ThirdTerm wrote:Imperial Japan occupied northern China and Korea and anti-Japanese sentiments were prevalent in the colonial era to the extent that Japanese schoolchildren were routinely attacked by Chinese mobs. The Japanese community as a whole was terrorised by Chinese patriots, which was the main reason why Japan was dragged into the civil war in China. China and Korea keep bringing up wartime issues to settle their colonial grievances, which is similar to African-Americans' general attitudes towards white Americans. On the one hand, African-Americans demand slavery reparations for the coerced and uncompensated labour their ancestors performed over centuries. On the other hand, Korean pressure groups are putting pressure on the Japanese government to financially compensate for the wartime comfort system. Comfort women are often described as "sex slaves" because a left-wing Japanese historian invented the term in the 1990s but Professor Yoshimi, who is often cited by Western historians, recently backpedalled on his sex slave claims, arguing that the comfort system cannot be equated with slavery if comfort women were voluntary participants.
Can you elaborate on Japanese participation in the Chinese Civil War?
I have no knowledge of this, and so it'd be interesting to hear more about it.
I agree to the extent that there is a lot of 'politics' involved in the constant struggle between Japan, China, the two Koreas, Taiwan. For instance, there isn't usually the same level of angst about the islands north of Japan which are held by Russia (except for in some circles) as there are about the islands which are disputed with China, Taiwan, and the Koreas (although Japan in fact has a much stronger claim to the so-called 'Northern Territories').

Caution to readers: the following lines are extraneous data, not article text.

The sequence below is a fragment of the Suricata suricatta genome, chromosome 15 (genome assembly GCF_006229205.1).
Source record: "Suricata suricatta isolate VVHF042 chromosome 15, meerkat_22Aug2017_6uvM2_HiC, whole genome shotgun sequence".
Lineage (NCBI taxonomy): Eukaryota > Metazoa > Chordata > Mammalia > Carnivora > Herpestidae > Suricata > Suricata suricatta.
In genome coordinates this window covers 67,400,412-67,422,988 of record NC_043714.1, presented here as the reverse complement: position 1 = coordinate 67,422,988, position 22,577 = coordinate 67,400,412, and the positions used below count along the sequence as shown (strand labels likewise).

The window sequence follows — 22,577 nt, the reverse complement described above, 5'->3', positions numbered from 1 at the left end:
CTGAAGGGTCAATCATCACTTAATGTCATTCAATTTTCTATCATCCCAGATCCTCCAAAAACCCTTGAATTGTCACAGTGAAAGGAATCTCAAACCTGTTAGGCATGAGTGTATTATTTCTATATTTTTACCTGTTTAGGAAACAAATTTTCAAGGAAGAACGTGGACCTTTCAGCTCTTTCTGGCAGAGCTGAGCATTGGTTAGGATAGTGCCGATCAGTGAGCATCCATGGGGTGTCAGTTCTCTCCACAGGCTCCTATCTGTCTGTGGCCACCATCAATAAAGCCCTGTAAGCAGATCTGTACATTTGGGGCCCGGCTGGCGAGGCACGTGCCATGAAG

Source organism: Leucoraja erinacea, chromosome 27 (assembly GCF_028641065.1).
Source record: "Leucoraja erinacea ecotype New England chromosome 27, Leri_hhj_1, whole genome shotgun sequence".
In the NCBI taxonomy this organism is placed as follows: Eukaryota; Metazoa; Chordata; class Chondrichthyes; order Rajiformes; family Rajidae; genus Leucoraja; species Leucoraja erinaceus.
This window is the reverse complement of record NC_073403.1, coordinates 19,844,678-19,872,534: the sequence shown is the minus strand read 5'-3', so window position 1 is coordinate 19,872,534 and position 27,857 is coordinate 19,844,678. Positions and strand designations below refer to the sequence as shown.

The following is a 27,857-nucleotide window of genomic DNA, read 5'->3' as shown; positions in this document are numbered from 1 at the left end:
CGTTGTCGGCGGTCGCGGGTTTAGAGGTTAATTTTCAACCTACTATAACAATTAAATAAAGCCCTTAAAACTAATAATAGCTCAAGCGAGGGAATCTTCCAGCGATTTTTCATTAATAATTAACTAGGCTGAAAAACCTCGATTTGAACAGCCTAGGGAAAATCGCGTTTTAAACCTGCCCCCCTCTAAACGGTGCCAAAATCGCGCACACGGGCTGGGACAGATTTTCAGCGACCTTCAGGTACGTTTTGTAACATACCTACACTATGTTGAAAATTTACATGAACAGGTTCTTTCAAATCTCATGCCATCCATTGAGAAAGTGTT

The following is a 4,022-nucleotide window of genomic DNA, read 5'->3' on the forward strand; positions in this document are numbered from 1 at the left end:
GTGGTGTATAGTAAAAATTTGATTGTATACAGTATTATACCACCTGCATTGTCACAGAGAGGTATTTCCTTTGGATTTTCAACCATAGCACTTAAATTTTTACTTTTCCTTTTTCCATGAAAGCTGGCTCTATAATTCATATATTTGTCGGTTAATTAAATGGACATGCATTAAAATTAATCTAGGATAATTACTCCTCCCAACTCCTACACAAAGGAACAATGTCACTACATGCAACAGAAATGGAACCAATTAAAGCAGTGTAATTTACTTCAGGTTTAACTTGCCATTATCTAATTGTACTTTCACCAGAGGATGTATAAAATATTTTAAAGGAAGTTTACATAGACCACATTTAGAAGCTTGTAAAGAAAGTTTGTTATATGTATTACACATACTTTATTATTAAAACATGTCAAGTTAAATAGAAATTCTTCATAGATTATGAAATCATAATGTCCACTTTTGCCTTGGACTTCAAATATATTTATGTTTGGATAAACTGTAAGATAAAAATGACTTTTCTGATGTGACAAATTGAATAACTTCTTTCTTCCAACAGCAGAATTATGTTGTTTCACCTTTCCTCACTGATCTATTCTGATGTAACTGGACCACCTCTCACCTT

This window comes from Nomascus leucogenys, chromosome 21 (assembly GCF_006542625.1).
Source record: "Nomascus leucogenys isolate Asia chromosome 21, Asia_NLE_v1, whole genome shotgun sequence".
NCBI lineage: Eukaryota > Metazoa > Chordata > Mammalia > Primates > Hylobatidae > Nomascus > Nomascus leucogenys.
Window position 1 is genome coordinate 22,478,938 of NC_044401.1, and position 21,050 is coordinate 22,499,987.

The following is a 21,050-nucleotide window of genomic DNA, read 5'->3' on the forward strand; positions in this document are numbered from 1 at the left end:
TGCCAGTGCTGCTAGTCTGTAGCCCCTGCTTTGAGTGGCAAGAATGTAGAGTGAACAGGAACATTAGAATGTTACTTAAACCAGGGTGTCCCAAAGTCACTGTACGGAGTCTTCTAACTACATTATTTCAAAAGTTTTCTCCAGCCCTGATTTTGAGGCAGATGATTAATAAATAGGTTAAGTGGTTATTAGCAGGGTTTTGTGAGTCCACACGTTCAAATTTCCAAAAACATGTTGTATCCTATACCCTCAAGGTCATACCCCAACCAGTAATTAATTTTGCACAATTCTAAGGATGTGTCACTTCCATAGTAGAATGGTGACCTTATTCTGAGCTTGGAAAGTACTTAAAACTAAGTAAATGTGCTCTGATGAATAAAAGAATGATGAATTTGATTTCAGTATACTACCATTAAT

I certainly do not agree with you on the 'comfort women' aspect though.
It is well documented--to my satisfaction--that such a system did exist. The governor of Okinawa even made a claim a couple years ago that they should institute a system of prostitution for US soldiers stationed there, to reduce the number of sex crimes committed by US military members stationed on that island. The logic he used was almost identical to the logic underlying the 'comfort women' system.
I've seen a documentary in which women subjected to the 'comfort women' system were interviewed. Included was a Dutch women who was living in Indonesia (a former Dutch colony) when it was conquered by Japan, and who spoke perfect English. There were also numerous other women interviewed (it was a documentary in Japanese narration and Japanese subtitles--I can read Japanese passably).
The women were essentially prostitutes, but they were forced into prostitution. They lived in brothels, but they had no choice but to be there. They were, therefore, sex slaves.
I don't know what your point or agenda is, but a lot of what you have to say here is nonsense, frankly speaking.